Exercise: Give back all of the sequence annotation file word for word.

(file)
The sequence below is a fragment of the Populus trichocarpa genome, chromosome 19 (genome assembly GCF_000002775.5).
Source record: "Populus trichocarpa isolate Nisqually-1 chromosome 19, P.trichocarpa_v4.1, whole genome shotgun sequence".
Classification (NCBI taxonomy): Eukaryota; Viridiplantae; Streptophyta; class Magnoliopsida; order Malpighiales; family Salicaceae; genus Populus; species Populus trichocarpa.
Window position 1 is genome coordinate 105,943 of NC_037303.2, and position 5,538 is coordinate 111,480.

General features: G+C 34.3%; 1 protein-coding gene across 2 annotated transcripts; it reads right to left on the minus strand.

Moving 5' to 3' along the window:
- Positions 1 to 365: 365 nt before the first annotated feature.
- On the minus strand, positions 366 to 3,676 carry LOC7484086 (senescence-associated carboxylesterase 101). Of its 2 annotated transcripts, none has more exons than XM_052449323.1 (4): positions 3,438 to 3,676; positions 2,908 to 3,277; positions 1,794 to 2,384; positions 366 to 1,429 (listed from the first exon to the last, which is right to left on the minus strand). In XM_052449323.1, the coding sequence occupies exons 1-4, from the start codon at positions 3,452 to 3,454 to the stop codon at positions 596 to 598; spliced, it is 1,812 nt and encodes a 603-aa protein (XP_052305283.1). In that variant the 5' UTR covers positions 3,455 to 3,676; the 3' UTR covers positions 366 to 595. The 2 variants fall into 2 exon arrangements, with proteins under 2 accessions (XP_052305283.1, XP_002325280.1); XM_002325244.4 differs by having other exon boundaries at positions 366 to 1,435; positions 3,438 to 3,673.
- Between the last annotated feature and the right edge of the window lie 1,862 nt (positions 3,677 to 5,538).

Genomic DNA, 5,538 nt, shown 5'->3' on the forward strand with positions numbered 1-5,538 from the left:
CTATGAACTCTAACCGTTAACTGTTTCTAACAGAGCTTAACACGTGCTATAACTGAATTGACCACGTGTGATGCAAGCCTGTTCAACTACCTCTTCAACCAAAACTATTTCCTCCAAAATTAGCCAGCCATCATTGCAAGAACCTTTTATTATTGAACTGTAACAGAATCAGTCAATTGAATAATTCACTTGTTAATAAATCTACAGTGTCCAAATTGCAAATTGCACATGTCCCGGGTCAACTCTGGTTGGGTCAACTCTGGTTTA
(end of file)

The sequence below is a fragment of the Populus trichocarpa genome, chromosome 19 (genome assembly GCF_000002775.5).
Source record: "Populus trichocarpa isolate Nisqually-1 chromosome 19, P.trichocarpa_v4.1, whole genome shotgun sequence".
Classification (NCBI taxonomy): Eukaryota; Viridiplantae; Streptophyta; class Magnoliopsida; order Malpighiales; family Salicaceae; genus Populus; species Populus trichocarpa.
Window position 1 is genome coordinate 105,943 of NC_037303.2, and position 5,538 is coordinate 111,480.

General features: G+C 34.3%; 1 protein-coding gene across 2 annotated transcripts; it reads right to left on the minus strand.

Moving 5' to 3' along the window:
- Positions 1 to 365: 365 nt before the first annotated feature.
- On the minus strand, positions 366 to 3,676 carry LOC7484086 (senescence-associated carboxylesterase 101). Of its 2 annotated transcripts, none has more exons than XM_052449323.1 (4): positions 3,438 to 3,676; positions 2,908 to 3,277; positions 1,794 to 2,384; positions 366 to 1,429 (listed from the first exon to the last, which is right to left on the minus strand). In XM_052449323.1, the coding sequence occupies exons 1-4, from the start codon at positions 3,452 to 3,454 to the stop codon at positions 596 to 598; spliced, it is 1,812 nt and encodes a 603-aa protein (XP_052305283.1). In that variant the 5' UTR covers positions 3,455 to 3,676; the 3' UTR covers positions 366 to 595. The 2 variants fall into 2 exon arrangements, with proteins under 2 accessions (XP_052305283.1, XP_002325280.1); XM_002325244.4 differs by having other exon boundaries at positions 366 to 1,435; positions 3,438 to 3,673.
- Between the last annotated feature and the right edge of the window lie 1,862 nt (positions 3,677 to 5,538).

Genomic DNA, 5,538 nt, shown 5'->3' on the forward strand with positions numbered 1-5,538 from the left:
CTATGAACTCTAACCGTTAACTGTTTCTAACAGAGCTTAACACGTGCTATAACTGAATTGACCACGTGTGATGCAAGCCTGTTCAACTACCTCTTCAACCAAAACTATTTCCTCCAAAATTAGCCAGCCATCATTGCAAGAACCTTTTATTATTGAACTGTAACAGAATCAGTCAATTGAATAATTCACTTGTTAATAAATCTACAGTGTCCAAATTGCAAATTGCACATGTCCCGGGTCAACTCTGGTTGGGTCAACTCTGGTTTA